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Hyperion Records

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Track(s) taken from CDA67255/6
Recording details: January 1999
Henry Wood Hall, London, United Kingdom
Produced by Andrew Keener
Engineered by Antony Howell & Julian Millard
Release date: November 1999
Total duration: 8 minutes 54 seconds

'An altogether first-class collection of Poulenc's very individual chamber music output played with real sensitivity … .outstanding performances. The whole issue wins my enthusiastic recommendation: it bids fair to become the undisputed yardstick for the future.' (Gramophone)

'A set which will surely and deservedly be popular.' (BBC Music Magazine)

'Thoroughly excellent' (The Observer)

'Entrancing. It's hard to select the choicest treasures from this jewel box of Poulenc's most witty and vivacious, hauntingly melodic and touchingly heartfelt music, especially when it is played with such effervescence and devotion as here. The two masterpieces are the Sextet for Piano and Winds (1932) and the delectable "Mozartian" Trio for Piano, Oboe and Bassoon, played with dashing elan and soulful lyricism by the pianist Ian Brown and the Nash's brilliant wind principals. Richard Watkins's long-breathed account of the moving Elégie in memoriam Dennis Brain (1957) and Paul Watkins's noble-toned playing of the Cello Sonata (1940/48) are exceptional. But there is rapture, elation, zany high spirits in all of this music, dazzlingly played by the Nash Ensemble. Buy, buy, buy!' (The Sunday Times)

'It would be hard to imagine more consistently on-target presentations of Poulenc’s chamber music or more appropriate sound reproduction. Highly recommended' (Fanfare, USA)

'Thirteen pieces lovingly brought to life by the Nash Ensemble. For once, the word 'jewel-box' for the CD container sounds about right.' (BBC CD Review)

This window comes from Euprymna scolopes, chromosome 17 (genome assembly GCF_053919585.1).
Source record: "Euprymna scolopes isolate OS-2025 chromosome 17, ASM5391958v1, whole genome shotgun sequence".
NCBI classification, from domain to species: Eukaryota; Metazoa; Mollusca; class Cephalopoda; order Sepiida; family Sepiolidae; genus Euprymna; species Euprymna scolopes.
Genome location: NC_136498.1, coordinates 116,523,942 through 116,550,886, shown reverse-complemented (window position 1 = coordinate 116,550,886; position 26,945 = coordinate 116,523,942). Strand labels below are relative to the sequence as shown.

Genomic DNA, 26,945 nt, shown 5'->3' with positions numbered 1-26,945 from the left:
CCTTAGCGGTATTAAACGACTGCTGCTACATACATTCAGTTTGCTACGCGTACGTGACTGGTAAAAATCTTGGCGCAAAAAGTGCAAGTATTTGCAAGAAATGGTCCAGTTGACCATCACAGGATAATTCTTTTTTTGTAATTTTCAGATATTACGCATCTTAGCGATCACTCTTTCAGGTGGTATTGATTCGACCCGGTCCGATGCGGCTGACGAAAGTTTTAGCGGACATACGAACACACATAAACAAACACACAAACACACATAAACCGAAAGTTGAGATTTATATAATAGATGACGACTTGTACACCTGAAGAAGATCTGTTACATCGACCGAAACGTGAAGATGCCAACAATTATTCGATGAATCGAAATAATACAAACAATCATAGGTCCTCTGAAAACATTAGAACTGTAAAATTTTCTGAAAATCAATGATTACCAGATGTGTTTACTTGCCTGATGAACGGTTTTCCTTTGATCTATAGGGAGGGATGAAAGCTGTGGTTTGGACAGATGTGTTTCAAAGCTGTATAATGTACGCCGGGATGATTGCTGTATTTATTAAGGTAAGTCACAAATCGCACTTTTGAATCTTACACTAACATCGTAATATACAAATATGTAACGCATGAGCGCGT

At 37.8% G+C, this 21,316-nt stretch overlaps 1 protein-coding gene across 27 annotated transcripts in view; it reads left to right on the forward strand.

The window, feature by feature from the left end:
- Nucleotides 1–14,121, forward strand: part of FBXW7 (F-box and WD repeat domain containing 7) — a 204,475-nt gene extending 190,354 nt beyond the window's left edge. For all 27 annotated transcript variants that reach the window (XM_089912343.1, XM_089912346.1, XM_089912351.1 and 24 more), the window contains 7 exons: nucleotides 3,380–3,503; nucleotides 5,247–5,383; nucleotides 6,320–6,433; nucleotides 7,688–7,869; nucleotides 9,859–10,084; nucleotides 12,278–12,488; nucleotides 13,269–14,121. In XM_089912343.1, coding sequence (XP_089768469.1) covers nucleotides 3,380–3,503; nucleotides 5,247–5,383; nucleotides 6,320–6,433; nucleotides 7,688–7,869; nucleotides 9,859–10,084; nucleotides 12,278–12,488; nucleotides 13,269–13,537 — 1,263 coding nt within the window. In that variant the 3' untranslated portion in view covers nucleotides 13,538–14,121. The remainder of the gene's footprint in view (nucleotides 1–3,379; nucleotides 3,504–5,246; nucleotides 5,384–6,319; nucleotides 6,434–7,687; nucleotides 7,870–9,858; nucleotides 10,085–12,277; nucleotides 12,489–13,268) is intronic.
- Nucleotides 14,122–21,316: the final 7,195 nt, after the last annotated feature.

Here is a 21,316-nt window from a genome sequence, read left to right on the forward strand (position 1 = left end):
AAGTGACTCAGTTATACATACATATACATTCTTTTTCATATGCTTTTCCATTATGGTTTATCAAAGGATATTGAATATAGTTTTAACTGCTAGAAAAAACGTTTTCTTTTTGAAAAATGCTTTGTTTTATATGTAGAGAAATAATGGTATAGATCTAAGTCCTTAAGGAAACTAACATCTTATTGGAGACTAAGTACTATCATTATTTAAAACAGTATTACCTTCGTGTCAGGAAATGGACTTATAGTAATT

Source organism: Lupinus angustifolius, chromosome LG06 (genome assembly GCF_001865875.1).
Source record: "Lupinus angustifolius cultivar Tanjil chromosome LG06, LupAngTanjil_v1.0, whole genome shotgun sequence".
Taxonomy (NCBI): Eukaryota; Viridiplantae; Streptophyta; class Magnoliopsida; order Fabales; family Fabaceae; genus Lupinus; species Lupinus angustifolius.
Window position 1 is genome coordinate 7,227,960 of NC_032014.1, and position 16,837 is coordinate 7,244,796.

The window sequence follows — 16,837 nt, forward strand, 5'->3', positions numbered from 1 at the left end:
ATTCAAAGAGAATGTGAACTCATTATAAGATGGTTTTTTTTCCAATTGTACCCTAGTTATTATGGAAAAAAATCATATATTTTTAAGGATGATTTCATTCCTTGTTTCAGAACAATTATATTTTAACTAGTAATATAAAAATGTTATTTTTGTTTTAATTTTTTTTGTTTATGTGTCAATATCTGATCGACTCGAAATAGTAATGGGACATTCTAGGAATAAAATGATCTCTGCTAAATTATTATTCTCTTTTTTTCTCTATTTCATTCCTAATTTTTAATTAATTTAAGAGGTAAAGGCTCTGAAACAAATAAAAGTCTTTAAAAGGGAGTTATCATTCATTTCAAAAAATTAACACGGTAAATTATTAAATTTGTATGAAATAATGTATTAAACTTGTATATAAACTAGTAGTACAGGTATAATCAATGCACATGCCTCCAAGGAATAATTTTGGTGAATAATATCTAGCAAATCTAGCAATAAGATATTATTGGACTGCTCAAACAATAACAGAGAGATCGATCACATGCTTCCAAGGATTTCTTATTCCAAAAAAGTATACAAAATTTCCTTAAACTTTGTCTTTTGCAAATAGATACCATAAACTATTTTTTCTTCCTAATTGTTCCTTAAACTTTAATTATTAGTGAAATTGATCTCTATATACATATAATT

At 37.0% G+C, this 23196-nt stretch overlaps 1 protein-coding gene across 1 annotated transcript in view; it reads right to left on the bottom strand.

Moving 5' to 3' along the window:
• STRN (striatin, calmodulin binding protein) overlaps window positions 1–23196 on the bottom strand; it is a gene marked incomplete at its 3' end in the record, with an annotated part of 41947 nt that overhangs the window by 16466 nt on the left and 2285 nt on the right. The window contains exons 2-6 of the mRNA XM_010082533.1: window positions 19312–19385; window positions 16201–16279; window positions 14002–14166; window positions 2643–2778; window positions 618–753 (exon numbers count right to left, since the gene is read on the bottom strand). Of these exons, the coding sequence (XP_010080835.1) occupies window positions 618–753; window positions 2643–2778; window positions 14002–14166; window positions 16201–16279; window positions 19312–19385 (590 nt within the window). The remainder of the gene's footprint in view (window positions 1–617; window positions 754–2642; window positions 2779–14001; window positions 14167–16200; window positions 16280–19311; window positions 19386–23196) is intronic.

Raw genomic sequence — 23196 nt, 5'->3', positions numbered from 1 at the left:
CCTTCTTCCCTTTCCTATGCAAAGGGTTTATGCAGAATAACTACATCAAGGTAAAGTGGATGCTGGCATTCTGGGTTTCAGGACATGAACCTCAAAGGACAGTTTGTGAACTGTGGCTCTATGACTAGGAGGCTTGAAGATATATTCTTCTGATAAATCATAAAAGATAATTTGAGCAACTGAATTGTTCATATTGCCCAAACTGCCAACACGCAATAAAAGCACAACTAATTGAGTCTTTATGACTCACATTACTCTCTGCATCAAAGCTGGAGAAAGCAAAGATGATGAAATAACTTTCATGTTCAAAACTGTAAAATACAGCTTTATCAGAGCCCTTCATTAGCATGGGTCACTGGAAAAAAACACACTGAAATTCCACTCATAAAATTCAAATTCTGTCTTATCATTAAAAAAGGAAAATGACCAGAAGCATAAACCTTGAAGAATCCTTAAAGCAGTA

'Those who treasure performances of this music should hear this recording to discover the insights which the very best of today's musicians bring to these scores' (Classical Express)

Élégie for horn and piano 'in memory of Dennis Brain'
composer
1957

Introduction  EnglishFrançaisDeutsch
The Élegie for horn and piano was composed in 1957 in memory of the famous English horn-player, Dennis Brain. It represents the briefest of a dyed-in-the-wool tonal composer’s flirtation with the 12-tone system. Poulenc had met Schoenberg in the days of Les Six and followed his music with avid interest – as he did that of all his contemporaries – without ever being tempted to emulate him. He was fascinated by Schoenberg’s work and could admire it, but it remained totally foreign to his own musical formation and personality. The years following the Second World War saw a recrudescence of 12-tone activity, and ‘serialism’ became the fashionable musical byword. Poulenc remained an observer. The nearest he allowed his own music to approach it was in this Élegie which begins with the clear enunciation of a 12-note theme by the solo horn. A short and strongly accented ‘Agitato molto’ divides it from the piano’s different arrangement of the disjunct 12-note monody and a transposed return of the agitation. This is all preludial. The Elegy proper maintains a gentle accompanimental pulse of quavers in 3/4 time. Above it, the solo horn’s wide-ranging melisma falls into clearly defined phrases without ever suggesting the initial tone-row. After a momentary reminder of the agitation, the Elegy rises with occasional and unexpected harmonic asperity to a climax from which it gradually recedes. The horn’s final utterance is another unrelated 12-tone sequence ending on the leading-note of the C major harmony on which it is cushioned. Poulenc’s Élégie, qualifying him no more a member of the 12-tone school than Rameau, in whose music, too, a 12-note series may be found, remains essentially tonal.

from notes by Felix Aprahamian © 1999

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